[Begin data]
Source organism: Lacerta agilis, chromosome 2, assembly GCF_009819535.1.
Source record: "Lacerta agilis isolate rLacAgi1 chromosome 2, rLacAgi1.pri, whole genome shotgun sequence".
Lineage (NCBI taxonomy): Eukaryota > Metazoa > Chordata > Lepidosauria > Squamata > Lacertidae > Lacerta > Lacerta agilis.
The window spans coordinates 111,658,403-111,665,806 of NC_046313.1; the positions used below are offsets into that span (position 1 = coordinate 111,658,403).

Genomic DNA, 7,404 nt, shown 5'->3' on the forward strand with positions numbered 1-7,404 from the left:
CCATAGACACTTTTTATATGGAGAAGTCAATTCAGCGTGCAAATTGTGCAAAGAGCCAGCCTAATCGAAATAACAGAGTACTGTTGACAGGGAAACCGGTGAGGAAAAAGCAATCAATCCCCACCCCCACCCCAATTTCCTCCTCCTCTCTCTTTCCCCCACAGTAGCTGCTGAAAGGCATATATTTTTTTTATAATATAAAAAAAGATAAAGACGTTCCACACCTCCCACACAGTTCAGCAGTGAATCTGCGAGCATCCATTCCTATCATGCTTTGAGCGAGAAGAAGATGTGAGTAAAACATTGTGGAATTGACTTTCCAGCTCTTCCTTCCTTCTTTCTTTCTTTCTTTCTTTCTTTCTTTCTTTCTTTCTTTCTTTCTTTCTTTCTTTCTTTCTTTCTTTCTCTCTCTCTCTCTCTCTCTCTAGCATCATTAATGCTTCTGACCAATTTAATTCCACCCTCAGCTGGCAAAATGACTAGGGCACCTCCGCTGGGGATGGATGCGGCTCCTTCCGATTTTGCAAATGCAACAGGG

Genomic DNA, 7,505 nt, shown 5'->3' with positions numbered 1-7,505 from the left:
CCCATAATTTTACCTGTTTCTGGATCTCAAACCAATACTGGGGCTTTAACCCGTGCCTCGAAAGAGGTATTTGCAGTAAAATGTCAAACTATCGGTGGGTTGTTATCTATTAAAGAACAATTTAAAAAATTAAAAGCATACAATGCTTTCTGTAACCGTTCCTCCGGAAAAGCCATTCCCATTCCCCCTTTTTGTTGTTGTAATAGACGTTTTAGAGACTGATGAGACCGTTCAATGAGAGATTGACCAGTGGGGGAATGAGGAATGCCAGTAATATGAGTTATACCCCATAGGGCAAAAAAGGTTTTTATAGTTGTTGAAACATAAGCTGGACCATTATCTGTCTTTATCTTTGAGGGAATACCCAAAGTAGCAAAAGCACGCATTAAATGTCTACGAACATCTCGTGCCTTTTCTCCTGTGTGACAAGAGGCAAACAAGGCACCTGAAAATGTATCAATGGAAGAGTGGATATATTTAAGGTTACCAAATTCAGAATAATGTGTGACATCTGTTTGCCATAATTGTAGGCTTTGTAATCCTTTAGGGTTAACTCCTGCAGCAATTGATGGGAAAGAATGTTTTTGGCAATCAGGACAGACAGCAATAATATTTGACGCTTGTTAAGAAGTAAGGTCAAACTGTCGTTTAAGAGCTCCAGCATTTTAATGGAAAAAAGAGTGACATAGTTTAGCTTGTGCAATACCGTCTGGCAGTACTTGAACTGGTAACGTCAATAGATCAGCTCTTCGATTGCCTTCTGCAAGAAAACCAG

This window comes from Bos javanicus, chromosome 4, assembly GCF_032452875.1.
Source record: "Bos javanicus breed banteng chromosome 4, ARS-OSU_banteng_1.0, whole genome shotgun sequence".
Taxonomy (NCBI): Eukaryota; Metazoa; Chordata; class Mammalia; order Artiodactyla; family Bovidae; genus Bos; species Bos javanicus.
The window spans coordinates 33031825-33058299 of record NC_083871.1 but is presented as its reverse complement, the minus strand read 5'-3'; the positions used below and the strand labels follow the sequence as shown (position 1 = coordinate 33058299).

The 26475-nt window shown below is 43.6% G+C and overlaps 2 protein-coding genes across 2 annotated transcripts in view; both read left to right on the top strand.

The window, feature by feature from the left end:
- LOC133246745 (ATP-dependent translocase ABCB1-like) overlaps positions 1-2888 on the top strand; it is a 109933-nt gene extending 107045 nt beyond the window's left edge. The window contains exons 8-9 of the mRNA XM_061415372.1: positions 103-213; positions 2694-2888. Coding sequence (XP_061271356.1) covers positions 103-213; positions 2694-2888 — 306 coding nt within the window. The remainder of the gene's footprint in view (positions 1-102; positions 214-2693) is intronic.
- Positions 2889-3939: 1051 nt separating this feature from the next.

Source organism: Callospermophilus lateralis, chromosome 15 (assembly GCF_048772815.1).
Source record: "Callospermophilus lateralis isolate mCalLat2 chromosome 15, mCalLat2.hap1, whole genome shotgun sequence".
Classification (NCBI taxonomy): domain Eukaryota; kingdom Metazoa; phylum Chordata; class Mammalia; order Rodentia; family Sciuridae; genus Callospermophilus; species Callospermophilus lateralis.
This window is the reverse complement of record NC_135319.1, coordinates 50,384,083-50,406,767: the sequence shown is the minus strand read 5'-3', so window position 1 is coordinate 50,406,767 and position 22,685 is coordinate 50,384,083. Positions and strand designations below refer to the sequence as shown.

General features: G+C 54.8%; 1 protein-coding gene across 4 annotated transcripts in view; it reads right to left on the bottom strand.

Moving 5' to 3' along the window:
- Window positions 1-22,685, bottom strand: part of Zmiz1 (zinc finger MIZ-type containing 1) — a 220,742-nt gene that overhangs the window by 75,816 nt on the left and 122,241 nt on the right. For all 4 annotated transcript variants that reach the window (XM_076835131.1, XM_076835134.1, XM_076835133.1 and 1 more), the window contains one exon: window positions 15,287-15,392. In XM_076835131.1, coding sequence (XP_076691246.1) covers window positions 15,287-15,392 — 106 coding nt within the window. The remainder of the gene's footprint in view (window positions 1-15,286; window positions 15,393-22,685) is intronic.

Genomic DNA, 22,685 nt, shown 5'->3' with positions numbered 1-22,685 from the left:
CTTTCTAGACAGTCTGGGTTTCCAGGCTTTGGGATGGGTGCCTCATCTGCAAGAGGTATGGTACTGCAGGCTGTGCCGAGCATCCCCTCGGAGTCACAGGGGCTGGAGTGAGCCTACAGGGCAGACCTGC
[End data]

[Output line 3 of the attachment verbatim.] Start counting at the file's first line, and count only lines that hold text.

Lineage (NCBI taxonomy): Eukaryota > Metazoa > Chordata > Lepidosauria > Squamata > Lacertidae > Lacerta > Lacerta agilis.